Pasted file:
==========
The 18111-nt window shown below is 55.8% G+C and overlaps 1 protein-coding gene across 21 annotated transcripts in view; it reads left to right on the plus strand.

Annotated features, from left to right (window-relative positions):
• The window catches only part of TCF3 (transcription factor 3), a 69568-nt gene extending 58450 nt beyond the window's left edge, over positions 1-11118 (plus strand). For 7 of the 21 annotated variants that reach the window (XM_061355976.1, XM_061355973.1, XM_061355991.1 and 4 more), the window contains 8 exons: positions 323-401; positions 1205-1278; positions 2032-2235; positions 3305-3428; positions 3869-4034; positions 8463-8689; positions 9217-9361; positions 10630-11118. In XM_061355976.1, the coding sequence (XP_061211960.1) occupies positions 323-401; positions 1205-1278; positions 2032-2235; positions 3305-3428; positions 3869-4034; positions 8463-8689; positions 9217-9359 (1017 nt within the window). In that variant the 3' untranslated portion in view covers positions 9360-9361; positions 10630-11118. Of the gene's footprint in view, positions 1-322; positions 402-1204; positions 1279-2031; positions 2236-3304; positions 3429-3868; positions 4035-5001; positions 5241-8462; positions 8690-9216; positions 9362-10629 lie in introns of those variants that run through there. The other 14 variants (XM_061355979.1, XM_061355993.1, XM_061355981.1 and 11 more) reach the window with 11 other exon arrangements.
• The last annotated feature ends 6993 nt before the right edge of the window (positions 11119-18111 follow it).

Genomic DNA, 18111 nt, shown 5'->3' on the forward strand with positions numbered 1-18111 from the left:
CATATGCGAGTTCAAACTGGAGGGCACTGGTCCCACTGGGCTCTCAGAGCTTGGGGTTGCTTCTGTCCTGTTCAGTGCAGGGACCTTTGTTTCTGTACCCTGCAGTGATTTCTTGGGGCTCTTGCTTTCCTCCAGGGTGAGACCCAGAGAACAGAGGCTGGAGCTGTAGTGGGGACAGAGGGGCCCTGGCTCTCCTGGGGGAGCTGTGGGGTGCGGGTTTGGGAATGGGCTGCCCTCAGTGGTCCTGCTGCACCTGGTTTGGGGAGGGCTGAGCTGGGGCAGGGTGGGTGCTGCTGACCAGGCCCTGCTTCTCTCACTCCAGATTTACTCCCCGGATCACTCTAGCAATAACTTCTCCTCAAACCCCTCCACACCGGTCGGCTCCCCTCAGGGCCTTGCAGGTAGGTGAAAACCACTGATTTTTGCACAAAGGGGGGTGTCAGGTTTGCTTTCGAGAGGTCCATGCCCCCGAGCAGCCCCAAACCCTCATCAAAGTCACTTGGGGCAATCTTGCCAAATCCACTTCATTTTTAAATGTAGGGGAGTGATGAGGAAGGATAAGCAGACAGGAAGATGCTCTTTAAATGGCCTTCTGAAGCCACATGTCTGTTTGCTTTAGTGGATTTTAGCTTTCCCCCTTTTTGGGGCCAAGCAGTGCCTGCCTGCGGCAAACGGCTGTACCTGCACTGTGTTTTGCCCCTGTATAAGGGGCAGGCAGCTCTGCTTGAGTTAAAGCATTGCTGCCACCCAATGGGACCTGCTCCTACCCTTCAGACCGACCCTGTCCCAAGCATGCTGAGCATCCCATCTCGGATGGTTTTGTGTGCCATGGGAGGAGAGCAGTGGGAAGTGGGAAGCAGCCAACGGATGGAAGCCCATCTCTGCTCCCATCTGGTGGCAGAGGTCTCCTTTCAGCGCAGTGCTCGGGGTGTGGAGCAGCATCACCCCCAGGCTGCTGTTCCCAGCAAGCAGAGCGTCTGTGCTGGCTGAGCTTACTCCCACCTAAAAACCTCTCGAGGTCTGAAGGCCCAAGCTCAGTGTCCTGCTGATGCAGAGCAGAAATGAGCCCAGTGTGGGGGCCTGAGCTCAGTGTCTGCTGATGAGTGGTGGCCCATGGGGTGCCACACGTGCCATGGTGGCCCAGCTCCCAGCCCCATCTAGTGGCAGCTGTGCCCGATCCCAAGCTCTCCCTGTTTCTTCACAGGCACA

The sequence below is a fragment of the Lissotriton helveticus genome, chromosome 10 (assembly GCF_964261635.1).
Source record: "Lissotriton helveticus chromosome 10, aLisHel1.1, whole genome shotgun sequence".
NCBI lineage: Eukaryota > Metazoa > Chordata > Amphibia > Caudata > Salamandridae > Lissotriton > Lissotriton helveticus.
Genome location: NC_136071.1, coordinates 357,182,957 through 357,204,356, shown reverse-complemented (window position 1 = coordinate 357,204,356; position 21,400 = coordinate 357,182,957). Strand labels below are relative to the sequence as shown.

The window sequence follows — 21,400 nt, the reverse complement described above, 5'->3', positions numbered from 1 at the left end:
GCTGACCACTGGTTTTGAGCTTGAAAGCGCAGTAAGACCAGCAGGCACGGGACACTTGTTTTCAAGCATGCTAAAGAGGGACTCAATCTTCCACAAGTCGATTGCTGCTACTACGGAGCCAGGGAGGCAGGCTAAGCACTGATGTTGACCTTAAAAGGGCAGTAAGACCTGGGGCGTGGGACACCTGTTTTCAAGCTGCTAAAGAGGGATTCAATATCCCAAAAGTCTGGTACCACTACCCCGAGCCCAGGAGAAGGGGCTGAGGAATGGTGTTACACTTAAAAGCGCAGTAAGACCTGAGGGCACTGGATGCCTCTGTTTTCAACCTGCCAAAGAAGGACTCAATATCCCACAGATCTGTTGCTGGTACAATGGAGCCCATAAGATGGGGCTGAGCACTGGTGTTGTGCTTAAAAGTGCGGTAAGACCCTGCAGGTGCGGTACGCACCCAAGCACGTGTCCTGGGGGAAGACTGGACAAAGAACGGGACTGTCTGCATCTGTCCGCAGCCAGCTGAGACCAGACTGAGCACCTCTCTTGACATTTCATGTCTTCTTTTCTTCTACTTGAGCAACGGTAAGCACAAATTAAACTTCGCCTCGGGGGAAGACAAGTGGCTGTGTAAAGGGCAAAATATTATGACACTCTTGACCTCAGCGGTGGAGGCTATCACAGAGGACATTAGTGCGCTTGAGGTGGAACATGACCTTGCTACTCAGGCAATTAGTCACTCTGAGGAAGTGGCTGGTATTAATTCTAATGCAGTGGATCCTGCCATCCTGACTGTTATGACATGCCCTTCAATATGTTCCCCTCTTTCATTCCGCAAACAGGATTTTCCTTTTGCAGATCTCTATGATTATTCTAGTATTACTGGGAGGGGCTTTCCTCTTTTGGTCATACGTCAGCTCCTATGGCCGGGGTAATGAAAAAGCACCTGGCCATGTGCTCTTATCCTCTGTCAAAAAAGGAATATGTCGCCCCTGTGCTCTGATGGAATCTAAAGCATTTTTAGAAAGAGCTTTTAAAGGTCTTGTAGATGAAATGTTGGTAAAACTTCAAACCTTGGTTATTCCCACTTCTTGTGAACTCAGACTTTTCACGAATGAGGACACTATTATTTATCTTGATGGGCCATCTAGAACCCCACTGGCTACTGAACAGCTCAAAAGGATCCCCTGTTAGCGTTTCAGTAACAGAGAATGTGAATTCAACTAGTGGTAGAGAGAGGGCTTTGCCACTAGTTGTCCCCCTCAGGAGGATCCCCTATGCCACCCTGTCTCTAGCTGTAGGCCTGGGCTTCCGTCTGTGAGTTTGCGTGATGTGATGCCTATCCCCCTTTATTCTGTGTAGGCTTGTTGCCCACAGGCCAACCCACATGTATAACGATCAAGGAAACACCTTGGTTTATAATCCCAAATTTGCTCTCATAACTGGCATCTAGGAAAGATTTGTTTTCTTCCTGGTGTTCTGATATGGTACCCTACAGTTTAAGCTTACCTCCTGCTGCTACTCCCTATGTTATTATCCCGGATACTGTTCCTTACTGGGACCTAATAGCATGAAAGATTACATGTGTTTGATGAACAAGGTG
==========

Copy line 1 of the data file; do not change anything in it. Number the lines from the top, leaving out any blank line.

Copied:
The 18111-nt window shown below is 55.8% G+C and overlaps 1 protein-coding gene across 21 annotated transcripts in view; it reads left to right on the plus strand.